Nothing says "Merry Christmas" like Victorian baby talk. Especially when it sounds like this.
More, from the Go Report website:
While we may never know what the ‘must have’ Christmas gift was in 1890, we do know that it most assuredly wasn’t Thomas Edison’s talking doll.To hear this wee monstrous baby reciting, we are led to believe, "Little Jack Horner," click here. To read the entire story from which the above excerpt is drawn, click here. Sound from Archive.org.
Using miniature phonographs embedded inside, these “talking” baby dolls were toy manufacturers’ first attempt at using sound technology in toys. They marked a collaboration between Edison and William Jacques and Lowell Briggs, who worked to miniaturize the phonograph starting in 1878.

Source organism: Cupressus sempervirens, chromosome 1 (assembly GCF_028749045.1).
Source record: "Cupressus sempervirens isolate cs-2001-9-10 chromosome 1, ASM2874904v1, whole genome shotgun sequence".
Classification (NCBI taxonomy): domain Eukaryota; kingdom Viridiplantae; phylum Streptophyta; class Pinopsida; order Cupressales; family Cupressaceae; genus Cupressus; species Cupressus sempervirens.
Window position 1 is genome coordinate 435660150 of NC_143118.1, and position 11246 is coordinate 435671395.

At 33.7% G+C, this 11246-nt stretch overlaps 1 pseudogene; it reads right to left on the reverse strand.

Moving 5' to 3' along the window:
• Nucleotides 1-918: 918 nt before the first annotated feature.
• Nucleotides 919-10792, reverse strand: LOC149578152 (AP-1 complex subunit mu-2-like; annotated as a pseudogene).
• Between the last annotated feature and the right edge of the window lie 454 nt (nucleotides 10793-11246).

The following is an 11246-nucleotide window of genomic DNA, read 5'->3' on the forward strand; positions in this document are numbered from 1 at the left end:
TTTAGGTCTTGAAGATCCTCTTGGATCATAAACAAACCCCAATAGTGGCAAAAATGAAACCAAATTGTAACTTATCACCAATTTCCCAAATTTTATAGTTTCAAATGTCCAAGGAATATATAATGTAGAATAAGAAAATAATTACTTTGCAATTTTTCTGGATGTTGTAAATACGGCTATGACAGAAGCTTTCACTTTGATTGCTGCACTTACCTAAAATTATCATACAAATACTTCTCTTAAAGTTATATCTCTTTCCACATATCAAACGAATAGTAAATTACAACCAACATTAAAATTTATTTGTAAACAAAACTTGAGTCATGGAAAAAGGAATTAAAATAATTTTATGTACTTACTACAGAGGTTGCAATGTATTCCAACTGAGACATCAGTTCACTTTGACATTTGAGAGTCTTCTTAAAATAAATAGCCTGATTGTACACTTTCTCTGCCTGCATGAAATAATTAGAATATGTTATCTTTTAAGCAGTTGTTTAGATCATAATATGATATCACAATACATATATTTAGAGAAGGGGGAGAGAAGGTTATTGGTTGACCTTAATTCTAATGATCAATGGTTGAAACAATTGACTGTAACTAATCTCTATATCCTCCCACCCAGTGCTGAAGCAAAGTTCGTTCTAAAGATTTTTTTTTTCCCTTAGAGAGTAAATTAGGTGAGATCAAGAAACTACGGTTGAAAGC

Unfortunately, production delays, poor recording technology, high production costs, and damages during distribution all combined to create toys that were a complete disaster, terrifying children and costing their parents nearly a month’s pay.
Edison would later refer to the dolls as his “little monsters.”
Thanks to my lovely friend Matt Murphy for this charming holiday tale about a rare Edison commercial misfire.